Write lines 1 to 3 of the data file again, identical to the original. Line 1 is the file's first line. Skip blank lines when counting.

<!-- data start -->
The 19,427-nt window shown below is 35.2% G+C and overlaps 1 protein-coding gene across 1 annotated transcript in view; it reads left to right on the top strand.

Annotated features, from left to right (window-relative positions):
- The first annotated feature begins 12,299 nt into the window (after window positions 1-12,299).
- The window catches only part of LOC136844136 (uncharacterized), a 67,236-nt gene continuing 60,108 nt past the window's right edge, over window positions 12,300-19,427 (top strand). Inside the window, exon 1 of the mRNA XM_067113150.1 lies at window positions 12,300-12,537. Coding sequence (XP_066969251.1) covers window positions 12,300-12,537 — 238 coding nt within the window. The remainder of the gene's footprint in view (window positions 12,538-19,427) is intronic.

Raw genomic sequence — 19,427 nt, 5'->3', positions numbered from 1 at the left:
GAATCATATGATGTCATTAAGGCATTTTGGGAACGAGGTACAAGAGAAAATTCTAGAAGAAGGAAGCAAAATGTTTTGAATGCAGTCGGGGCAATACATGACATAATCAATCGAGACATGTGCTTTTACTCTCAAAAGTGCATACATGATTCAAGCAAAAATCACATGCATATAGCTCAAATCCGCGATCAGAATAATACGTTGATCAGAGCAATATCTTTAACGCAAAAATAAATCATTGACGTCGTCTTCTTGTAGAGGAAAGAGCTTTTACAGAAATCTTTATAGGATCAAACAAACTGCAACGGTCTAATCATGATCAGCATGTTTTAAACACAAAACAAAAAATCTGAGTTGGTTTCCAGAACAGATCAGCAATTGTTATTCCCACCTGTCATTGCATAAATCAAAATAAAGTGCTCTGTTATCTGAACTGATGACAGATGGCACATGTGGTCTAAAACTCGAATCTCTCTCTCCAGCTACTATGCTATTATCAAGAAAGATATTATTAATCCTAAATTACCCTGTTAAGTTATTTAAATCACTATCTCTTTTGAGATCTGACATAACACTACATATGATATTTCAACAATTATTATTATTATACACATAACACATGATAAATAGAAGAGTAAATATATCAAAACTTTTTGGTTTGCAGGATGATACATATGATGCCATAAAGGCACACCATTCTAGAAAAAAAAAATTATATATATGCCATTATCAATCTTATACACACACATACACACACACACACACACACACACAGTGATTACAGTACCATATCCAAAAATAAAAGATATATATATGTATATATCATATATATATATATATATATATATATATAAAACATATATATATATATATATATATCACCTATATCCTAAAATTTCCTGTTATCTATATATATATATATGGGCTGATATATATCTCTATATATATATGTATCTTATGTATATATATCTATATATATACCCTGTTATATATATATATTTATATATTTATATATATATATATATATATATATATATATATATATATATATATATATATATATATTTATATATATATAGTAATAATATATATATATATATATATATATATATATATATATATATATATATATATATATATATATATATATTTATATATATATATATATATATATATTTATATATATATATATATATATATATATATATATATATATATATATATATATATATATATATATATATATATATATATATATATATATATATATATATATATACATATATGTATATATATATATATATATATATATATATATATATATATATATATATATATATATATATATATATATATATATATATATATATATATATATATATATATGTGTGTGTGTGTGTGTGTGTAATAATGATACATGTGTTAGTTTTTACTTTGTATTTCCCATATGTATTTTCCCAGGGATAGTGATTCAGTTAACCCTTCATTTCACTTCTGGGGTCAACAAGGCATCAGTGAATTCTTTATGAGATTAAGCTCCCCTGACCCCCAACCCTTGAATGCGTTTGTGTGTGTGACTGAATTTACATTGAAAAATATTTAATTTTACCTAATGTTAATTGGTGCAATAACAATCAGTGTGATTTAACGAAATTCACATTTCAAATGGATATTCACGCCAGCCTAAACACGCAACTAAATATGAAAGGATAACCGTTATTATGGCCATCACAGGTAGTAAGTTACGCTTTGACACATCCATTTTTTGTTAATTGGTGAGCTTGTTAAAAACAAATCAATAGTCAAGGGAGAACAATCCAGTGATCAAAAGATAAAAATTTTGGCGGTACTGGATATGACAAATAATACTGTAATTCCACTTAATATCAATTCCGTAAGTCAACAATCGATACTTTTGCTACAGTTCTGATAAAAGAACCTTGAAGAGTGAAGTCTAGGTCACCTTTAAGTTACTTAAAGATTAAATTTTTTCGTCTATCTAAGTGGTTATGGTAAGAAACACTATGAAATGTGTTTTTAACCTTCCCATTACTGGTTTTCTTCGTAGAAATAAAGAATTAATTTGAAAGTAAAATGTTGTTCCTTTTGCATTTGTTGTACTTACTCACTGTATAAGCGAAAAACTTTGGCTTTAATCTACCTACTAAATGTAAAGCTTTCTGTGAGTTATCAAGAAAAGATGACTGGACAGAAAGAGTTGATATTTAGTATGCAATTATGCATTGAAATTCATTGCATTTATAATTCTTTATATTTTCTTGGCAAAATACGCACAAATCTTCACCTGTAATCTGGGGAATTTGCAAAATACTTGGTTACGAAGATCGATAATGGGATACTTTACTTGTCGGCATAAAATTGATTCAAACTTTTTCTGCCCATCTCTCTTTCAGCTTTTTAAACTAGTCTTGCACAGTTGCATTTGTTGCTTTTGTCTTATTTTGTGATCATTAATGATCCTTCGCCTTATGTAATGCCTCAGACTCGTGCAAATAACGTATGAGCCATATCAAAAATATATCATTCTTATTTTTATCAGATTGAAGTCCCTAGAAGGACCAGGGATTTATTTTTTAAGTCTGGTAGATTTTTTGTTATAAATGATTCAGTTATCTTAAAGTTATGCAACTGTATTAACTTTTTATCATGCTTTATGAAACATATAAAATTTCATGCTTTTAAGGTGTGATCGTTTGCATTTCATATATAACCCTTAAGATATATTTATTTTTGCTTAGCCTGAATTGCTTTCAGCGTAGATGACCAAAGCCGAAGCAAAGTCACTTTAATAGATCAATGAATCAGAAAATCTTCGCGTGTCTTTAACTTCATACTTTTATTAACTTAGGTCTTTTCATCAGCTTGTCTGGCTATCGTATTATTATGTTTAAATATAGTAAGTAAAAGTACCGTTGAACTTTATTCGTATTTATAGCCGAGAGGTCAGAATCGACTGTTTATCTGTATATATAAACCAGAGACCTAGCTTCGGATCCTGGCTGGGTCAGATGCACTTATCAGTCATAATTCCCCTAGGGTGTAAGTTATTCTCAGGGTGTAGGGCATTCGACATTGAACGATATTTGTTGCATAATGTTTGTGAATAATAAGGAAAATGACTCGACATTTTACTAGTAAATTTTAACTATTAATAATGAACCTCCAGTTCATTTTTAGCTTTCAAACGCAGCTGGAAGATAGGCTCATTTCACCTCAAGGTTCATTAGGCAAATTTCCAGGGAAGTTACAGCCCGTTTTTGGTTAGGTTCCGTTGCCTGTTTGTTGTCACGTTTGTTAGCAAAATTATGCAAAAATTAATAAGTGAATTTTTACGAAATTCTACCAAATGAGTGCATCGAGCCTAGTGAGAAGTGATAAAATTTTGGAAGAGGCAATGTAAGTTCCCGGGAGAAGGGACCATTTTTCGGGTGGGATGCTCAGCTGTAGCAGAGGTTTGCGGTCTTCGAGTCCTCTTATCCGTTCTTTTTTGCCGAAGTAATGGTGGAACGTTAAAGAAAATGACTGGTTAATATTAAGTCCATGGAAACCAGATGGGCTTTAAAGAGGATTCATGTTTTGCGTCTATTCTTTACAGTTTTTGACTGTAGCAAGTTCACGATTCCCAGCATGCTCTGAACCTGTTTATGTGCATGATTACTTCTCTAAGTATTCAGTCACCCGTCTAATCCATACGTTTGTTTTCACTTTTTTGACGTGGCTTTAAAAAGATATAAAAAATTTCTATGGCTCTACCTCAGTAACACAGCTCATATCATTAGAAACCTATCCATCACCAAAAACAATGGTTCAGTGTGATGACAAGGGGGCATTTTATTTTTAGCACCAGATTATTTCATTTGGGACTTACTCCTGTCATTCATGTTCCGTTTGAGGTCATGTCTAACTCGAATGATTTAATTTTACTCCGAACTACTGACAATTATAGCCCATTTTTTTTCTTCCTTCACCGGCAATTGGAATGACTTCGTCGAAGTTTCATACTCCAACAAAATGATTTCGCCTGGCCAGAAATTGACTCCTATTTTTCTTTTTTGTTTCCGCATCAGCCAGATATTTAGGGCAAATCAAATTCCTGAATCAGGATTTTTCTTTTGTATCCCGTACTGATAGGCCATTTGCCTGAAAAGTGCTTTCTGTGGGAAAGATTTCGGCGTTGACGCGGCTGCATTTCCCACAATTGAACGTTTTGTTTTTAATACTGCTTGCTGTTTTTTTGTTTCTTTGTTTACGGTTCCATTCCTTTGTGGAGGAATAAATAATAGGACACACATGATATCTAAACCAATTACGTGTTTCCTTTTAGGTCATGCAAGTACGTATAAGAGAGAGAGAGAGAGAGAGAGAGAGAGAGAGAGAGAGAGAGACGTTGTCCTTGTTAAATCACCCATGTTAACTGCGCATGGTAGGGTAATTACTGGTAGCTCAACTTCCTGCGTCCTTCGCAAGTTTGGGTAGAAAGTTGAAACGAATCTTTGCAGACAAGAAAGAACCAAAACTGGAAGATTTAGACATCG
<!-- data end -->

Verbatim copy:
The 19,427-nt window shown below is 35.2% G+C and overlaps 1 protein-coding gene across 1 annotated transcript in view; it reads left to right on the top strand.

Annotated features, from left to right (window-relative positions):
- The first annotated feature begins 12,299 nt into the window (after window positions 1-12,299).